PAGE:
Here are some examples with archaeological provenance; so we know that these are genuine. (Yes, I do know the story of the digs visitors to Egypt were invited to join and lo and behold they all found wonderful things ...made the month before).



All found by Max Mallowan. British Museum and last one, The Metropolitan Museum


Other eye talismans have been found depicting models of eyes cut into semi precious stones, these are known to date from Sumerian down to Neo-Assyrian periods. These artefacts are known as the 'Eyes of Ningal'. The goddess Ningal was the wife of the god Nanna, also known as Sin and she was the mother of the sun god Shammash, who was worshiped at Ur. Her cult developed independently in Syria as early as the second millennium BC, where her name was changed to Nikkal. This form of her name was also used in Babylonia.


Other statuettes and figurines have been found, which depict worshipers, rather than Gods, looking into the heavens with wide staring eyes, at various other temple sites scattered across the Mesopotamian planes, throughout most periods. Although there is no evidence from any excavated materials that eye idols were made of perishable materials such as tamarisk wood, dough, bitumen or wax, this may have been done if the eye idols were votive offerings. However this practice is documented in cylinder seals and ritual inscriptions for other votive objects at other temple sites.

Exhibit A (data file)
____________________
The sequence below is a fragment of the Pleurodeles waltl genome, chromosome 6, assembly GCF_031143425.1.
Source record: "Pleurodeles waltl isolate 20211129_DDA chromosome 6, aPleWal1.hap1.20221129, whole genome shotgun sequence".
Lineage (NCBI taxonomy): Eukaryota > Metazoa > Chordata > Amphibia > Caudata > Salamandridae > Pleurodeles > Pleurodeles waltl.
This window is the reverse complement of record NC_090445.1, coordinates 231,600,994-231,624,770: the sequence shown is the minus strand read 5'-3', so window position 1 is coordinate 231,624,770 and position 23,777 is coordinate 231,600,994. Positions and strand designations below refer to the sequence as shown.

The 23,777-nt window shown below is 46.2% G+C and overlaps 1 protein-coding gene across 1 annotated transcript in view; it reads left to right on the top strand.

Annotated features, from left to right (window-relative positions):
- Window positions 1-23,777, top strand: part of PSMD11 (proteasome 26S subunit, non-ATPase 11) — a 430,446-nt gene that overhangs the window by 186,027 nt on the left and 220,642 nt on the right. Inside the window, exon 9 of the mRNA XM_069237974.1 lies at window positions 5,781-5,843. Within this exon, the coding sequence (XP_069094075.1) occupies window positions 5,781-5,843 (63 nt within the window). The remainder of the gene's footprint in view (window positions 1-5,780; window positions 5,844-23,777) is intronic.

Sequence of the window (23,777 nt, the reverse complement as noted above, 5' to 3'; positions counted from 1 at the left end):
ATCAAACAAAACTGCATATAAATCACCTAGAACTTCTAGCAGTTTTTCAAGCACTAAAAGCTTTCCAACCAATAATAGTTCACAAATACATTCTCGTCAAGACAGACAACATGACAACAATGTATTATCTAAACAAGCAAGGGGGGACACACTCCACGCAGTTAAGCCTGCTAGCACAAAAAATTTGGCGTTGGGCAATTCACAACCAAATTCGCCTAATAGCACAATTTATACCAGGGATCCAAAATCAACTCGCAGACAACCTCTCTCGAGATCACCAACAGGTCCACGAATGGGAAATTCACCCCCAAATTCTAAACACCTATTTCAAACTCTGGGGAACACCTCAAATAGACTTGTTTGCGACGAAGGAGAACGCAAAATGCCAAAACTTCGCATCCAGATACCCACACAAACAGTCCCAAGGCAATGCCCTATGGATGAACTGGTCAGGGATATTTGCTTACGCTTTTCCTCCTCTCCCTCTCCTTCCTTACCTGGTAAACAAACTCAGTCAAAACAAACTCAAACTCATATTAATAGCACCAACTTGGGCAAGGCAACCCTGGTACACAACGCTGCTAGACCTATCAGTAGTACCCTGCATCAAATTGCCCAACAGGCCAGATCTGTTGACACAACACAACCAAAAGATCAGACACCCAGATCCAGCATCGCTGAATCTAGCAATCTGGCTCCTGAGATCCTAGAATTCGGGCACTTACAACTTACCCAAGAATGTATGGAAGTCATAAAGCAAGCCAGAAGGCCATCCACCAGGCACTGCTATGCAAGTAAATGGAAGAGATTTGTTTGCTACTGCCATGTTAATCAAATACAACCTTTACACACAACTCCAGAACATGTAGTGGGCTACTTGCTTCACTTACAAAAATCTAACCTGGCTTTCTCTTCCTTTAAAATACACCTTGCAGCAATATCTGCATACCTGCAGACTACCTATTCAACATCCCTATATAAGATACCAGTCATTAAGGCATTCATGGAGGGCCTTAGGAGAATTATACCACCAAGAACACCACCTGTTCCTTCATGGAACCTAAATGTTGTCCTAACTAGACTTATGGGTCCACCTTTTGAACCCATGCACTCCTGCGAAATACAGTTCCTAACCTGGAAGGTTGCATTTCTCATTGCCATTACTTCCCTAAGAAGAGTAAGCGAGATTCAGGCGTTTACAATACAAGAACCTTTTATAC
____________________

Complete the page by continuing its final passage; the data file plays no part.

Note that eye idols of the form shown in figure 4 (below), would appear to display the horned cap denoting divinity . This form of head gear is seen on god figures from the early third millennium BC onwards. Originally it was a general indication of a divine status, its use as a symbol of a particular major deity was never consistent. The Kassite kudurrus contains an inscription that names this symbol as that of the supreme God Anu (An). However in Neo-Assyrian art it was transferred to the new national God Assur. The style of the devine cap has changed from time to time according to fashion, it could be domed or flat topped as in the below examples, or may be depicted trimmed with feathers, surmounted by a knob or a fleur-de-lys. Caps today still seem to represent holiness and divinity, still worn by the pope and the cardinals of Rome, the Jewish scull cap and the turban, which are all modern day examples. It is hard to argue that they are not connected in some way to antiquity and mythology.